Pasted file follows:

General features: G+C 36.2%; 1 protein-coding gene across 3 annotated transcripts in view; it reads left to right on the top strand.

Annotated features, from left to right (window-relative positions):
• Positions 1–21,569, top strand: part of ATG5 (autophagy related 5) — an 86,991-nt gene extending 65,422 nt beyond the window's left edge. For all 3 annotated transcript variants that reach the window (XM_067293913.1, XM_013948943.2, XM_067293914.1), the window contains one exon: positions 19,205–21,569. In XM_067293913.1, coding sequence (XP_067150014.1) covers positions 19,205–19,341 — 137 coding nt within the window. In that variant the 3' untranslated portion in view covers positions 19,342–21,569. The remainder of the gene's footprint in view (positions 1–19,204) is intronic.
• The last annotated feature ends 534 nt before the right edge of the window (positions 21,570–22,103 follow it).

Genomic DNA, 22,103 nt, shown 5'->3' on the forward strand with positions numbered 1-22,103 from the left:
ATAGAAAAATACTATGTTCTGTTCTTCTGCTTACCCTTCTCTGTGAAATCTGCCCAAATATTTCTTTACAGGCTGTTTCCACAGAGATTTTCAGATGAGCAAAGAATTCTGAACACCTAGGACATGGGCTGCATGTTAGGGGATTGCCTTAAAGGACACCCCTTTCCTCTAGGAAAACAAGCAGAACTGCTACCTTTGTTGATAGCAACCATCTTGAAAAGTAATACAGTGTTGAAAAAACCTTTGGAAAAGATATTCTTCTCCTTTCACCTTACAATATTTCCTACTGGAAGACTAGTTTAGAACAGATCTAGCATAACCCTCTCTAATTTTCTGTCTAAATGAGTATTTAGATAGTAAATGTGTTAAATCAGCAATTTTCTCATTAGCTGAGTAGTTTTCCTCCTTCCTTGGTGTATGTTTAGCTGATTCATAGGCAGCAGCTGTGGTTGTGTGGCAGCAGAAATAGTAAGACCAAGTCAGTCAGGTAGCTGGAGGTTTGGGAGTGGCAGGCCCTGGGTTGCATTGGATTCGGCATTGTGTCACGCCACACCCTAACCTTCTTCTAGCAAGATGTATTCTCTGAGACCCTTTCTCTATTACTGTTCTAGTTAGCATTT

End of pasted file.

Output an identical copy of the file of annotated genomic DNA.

General features: G+C 36.2%; 1 protein-coding gene across 3 annotated transcripts in view; it reads left to right on the top strand.

Annotated features, from left to right (window-relative positions):
• Positions 1–21,569, top strand: part of ATG5 (autophagy related 5) — an 86,991-nt gene extending 65,422 nt beyond the window's left edge. For all 3 annotated transcript variants that reach the window (XM_067293913.1, XM_013948943.2, XM_067293914.1), the window contains one exon: positions 19,205–21,569. In XM_067293913.1, coding sequence (XP_067150014.1) covers positions 19,205–19,341 — 137 coding nt within the window. In that variant the 3' untranslated portion in view covers positions 19,342–21,569. The remainder of the gene's footprint in view (positions 1–19,204) is intronic.
• The last annotated feature ends 534 nt before the right edge of the window (positions 21,570–22,103 follow it).

Genomic DNA, 22,103 nt, shown 5'->3' on the forward strand with positions numbered 1-22,103 from the left:
ATAGAAAAATACTATGTTCTGTTCTTCTGCTTACCCTTCTCTGTGAAATCTGCCCAAATATTTCTTTACAGGCTGTTTCCACAGAGATTTTCAGATGAGCAAAGAATTCTGAACACCTAGGACATGGGCTGCATGTTAGGGGATTGCCTTAAAGGACACCCCTTTCCTCTAGGAAAACAAGCAGAACTGCTACCTTTGTTGATAGCAACCATCTTGAAAAGTAATACAGTGTTGAAAAAACCTTTGGAAAAGATATTCTTCTCCTTTCACCTTACAATATTTCCTACTGGAAGACTAGTTTAGAACAGATCTAGCATAACCCTCTCTAATTTTCTGTCTAAATGAGTATTTAGATAGTAAATGTGTTAAATCAGCAATTTTCTCATTAGCTGAGTAGTTTTCCTCCTTCCTTGGTGTATGTTTAGCTGATTCATAGGCAGCAGCTGTGGTTGTGTGGCAGCAGAAATAGTAAGACCAAGTCAGTCAGGTAGCTGGAGGTTTGGGAGTGGCAGGCCCTGGGTTGCATTGGATTCGGCATTGTGTCACGCCACACCCTAACCTTCTTCTAGCAAGATGTATTCTCTGAGACCCTTTCTCTATTACTGTTCTAGTTAGCATTT